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In my app I'm displaying 10 charts (charts are from dygraphs.) to monitor data. For displaying charts I'm getting data from my sever by sending ajax request to 4 servlets on every 5 seconds. After 10-15 mins (don't know exact time.) my browser crashes saying "aw!! snap." What could be the reason? Is it javascript that is causing it? or is it because I'm sending request every 5 seconds?

Browser tested: Firefox and Chorme.

Note:- When I refresh the browser after crash it again works fine for 10-15 mins.

JS code:

var i=0;
var loc = new String();
var conn = new String();
var heapUsage = new String();
var cpuUsage = new String();
var thrdCnt = new String();
var heapUsageConsole = new String();
var cpuUsageConsole = new String();
var thrdCntConsole = new String();
var user = new String();
var MemTotal = new String();
function jubking(){
    var xmlhttp;
    if (window.XMLHttpRequest) {
        xmlhttp = new XMLHttpRequest();
    } else {
        xmlhttp = new ActiveXObject("Microsoft.XMLHTTP");
    var url = "MonitorDBServlet";
    xmlhttp.open("POST", url, false);
    var str = xmlhttp.responseText;
    var strArr = str.split(",");
    url = "MonitorTomcatServlet";
    xmlhttp.open("POST", url, false);
    var appstr = xmlhttp.responseText;
    var appArr = appstr.split(",");
    url = "MonitorConsoleTomcatServlet";
    xmlhttp.open("POST", url, false);
    var appstrConsole = xmlhttp.responseText;
    var appArrConsole = appstrConsole.split(",");
    url = "CpuMemoryServlet";
    xmlhttp.open("POST", url, false);
    var statesStr = xmlhttp.responseText;
    var states = statesStr.split(",");
        loc = loc.substring(loc.indexOf("\n")+1);
        loc += i+","+strArr[0]+","+strArr[1]+"\n";
            //--- Do same thing all other var
} else {
        loc += i+","+strArr[0]+","+strArr[1]+"\n";
            //--- Do same thing all other var
    document.getElementById("dbSize").innerHTML = strArr[3];
    document.getElementById("HeapMemoryUsageMax").innerHTML = appArr[1];
    document.getElementById("HeapMemoryUsageMaxConsole").innerHTML = appArrConsole[1];
    g = new Dygraph(document.getElementById("dbLocks"),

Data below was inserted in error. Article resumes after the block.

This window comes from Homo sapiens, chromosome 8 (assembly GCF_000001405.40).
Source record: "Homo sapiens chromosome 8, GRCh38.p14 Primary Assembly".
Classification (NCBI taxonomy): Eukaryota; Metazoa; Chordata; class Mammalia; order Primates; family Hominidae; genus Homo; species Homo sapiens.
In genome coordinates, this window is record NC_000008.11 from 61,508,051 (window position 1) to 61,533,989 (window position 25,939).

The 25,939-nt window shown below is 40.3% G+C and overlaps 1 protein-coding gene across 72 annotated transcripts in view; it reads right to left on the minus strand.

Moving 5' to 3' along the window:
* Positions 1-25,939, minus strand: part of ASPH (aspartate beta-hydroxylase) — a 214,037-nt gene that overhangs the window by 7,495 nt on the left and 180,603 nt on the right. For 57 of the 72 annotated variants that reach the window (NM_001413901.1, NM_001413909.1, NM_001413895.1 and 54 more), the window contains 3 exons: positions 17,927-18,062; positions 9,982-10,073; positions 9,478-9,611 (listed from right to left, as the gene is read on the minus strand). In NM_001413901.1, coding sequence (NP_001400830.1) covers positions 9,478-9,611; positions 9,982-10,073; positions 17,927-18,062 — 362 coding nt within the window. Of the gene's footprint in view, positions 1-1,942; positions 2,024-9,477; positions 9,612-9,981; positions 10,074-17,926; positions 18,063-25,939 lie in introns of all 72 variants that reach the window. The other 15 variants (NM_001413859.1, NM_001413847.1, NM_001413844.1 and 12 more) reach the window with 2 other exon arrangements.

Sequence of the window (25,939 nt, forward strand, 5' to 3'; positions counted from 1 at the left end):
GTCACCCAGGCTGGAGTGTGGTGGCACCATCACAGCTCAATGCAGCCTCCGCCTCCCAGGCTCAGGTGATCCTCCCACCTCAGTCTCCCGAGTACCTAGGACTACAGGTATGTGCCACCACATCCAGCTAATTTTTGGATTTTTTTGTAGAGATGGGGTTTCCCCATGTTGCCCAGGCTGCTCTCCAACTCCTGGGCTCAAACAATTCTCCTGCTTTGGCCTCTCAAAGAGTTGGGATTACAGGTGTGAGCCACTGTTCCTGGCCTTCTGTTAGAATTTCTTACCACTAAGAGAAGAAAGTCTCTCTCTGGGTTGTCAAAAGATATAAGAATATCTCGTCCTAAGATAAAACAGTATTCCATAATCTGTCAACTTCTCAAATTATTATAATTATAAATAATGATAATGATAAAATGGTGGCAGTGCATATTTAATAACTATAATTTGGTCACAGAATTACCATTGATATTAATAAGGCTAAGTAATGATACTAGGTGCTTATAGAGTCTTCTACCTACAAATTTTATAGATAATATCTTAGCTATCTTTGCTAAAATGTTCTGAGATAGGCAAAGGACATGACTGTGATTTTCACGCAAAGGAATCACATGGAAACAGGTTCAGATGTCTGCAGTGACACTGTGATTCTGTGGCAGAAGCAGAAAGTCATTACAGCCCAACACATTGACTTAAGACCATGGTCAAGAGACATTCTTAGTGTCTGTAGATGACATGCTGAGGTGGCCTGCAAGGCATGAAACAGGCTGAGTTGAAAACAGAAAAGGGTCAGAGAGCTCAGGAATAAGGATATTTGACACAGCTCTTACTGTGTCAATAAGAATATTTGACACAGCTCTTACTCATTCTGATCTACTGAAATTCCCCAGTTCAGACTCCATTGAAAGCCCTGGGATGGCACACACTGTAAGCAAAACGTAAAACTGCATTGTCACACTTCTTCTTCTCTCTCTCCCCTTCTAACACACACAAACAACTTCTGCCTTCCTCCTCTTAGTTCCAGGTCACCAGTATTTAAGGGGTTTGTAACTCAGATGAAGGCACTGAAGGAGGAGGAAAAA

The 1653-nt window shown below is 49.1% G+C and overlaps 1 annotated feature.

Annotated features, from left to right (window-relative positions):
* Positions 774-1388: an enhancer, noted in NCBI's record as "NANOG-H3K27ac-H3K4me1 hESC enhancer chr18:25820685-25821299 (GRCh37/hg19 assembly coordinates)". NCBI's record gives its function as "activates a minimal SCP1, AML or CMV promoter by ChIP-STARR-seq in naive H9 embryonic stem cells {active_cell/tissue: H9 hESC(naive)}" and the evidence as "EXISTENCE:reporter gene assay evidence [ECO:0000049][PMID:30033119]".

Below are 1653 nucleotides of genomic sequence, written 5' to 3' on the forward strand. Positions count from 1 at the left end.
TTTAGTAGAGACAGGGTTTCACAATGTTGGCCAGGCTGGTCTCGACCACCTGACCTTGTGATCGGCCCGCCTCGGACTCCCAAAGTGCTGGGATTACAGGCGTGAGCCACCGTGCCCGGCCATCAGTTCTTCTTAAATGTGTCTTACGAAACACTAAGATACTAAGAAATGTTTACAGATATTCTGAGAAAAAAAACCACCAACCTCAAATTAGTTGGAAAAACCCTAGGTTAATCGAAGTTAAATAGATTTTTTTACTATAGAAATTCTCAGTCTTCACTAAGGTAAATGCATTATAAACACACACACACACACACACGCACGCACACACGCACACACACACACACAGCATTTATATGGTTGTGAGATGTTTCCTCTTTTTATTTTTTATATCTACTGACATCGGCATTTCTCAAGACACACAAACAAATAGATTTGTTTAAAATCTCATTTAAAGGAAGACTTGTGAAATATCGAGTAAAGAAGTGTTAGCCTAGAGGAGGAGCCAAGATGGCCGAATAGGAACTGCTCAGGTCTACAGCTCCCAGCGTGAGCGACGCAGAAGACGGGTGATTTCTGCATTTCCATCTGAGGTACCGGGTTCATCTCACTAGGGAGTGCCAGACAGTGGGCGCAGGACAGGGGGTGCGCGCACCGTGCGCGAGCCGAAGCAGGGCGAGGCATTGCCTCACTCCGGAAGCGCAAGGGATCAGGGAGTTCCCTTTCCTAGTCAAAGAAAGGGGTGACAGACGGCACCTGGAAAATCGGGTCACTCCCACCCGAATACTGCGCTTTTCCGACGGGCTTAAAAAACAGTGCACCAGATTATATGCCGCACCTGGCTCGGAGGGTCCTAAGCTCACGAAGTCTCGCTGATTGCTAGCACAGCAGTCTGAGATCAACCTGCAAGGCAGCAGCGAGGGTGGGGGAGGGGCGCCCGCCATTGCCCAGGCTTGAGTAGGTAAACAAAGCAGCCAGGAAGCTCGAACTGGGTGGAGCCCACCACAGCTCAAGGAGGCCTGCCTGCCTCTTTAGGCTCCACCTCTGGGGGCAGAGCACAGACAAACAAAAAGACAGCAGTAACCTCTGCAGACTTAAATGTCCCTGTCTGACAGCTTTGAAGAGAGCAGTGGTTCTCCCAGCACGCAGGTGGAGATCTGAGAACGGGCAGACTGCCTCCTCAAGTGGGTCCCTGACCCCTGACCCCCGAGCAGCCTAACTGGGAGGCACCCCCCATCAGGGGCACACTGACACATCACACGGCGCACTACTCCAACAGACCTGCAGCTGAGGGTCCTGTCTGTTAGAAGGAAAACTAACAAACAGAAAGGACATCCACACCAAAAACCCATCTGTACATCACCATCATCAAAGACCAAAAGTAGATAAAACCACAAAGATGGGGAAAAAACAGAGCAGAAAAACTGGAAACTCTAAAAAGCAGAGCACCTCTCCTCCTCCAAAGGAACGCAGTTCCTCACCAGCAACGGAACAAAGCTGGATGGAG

g = new Dygraph(document.getElementById("activeConnection"),
    g = new Dygraph(document.getElementById("example2"),
    g = new Dygraph(document.getElementById("example3"),
    g = new Dygraph(document.getElementById("example4"),
    g = new Dygraph(document.getElementById("example6"),
    g = new Dygraph(document.getElementById("example7"),
    g = new Dygraph(document.getElementById("example8"),
    g = new Dygraph(document.getElementById("cpuStates"),
    g = new Dygraph(document.getElementById("memStates"),
    i = i + 1;
    setTimeout("jubking()", 5000);
share|improve this question
Does it run out of memory (i.e. store the data continiously)? –  soandos May 12 '11 at 6:15
No the data is only displayed I'm not storing data in database. But yes I'm storing previous 20 response values in comma separated string in js. –  Harry Joy May 12 '11 at 6:16
And you are sure its not being cached anywhere (just check the memory load i guess) –  soandos May 12 '11 at 6:17
@soandos: how can I check that? Does firebug shows that? –  Harry Joy May 12 '11 at 6:18
Check the memory use of the browser process using task manager or similar - it could be an out-of-memory thing, especially if you are storing potentially large datasets. –  Justin May 12 '11 at 6:19

3 Answers 3

up vote 2 down vote accepted

I suspect that your dygraphs usage is, as you note in your comments, the source of your trouble. It looks like you're binding new graphs over and over again when you only want to update the data, using a moving window for the data would also help. Try reworking your updater to work like this pseudo-JavaScript:

var graphs = {
    dbLocks: {
       graph: new DyGraph(/* ... */),
       data:  [ ]